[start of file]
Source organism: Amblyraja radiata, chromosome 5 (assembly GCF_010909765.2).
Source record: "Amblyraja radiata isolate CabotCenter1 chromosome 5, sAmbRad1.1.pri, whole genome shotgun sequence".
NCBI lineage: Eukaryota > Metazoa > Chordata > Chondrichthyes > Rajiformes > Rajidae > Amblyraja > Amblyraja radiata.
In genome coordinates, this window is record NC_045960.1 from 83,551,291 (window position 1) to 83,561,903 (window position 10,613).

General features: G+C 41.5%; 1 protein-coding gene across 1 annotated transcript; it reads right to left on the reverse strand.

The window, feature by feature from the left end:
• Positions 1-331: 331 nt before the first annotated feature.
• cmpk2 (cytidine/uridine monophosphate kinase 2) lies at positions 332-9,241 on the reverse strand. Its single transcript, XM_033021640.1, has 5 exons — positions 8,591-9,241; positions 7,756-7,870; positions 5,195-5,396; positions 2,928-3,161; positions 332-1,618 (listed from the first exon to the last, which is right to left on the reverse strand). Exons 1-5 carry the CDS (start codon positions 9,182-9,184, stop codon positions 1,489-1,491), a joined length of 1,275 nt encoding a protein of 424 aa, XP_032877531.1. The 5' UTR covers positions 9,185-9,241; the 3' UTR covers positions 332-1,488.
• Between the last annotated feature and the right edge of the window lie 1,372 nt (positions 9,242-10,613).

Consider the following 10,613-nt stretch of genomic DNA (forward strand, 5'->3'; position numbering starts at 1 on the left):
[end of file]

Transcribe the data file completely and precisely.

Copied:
Source organism: Amblyraja radiata, chromosome 5 (assembly GCF_010909765.2).
Source record: "Amblyraja radiata isolate CabotCenter1 chromosome 5, sAmbRad1.1.pri, whole genome shotgun sequence".
NCBI lineage: Eukaryota > Metazoa > Chordata > Chondrichthyes > Rajiformes > Rajidae > Amblyraja > Amblyraja radiata.
In genome coordinates, this window is record NC_045960.1 from 83,551,291 (window position 1) to 83,561,903 (window position 10,613).

General features: G+C 41.5%; 1 protein-coding gene across 1 annotated transcript; it reads right to left on the reverse strand.

The window, feature by feature from the left end:
• Positions 1-331: 331 nt before the first annotated feature.
• cmpk2 (cytidine/uridine monophosphate kinase 2) lies at positions 332-9,241 on the reverse strand. Its single transcript, XM_033021640.1, has 5 exons — positions 8,591-9,241; positions 7,756-7,870; positions 5,195-5,396; positions 2,928-3,161; positions 332-1,618 (listed from the first exon to the last, which is right to left on the reverse strand). Exons 1-5 carry the CDS (start codon positions 9,182-9,184, stop codon positions 1,489-1,491), a joined length of 1,275 nt encoding a protein of 424 aa, XP_032877531.1. The 5' UTR covers positions 9,185-9,241; the 3' UTR covers positions 332-1,488.
• Between the last annotated feature and the right edge of the window lie 1,372 nt (positions 9,242-10,613).

Consider the following 10,613-nt stretch of genomic DNA (forward strand, 5'->3'; position numbering starts at 1 on the left):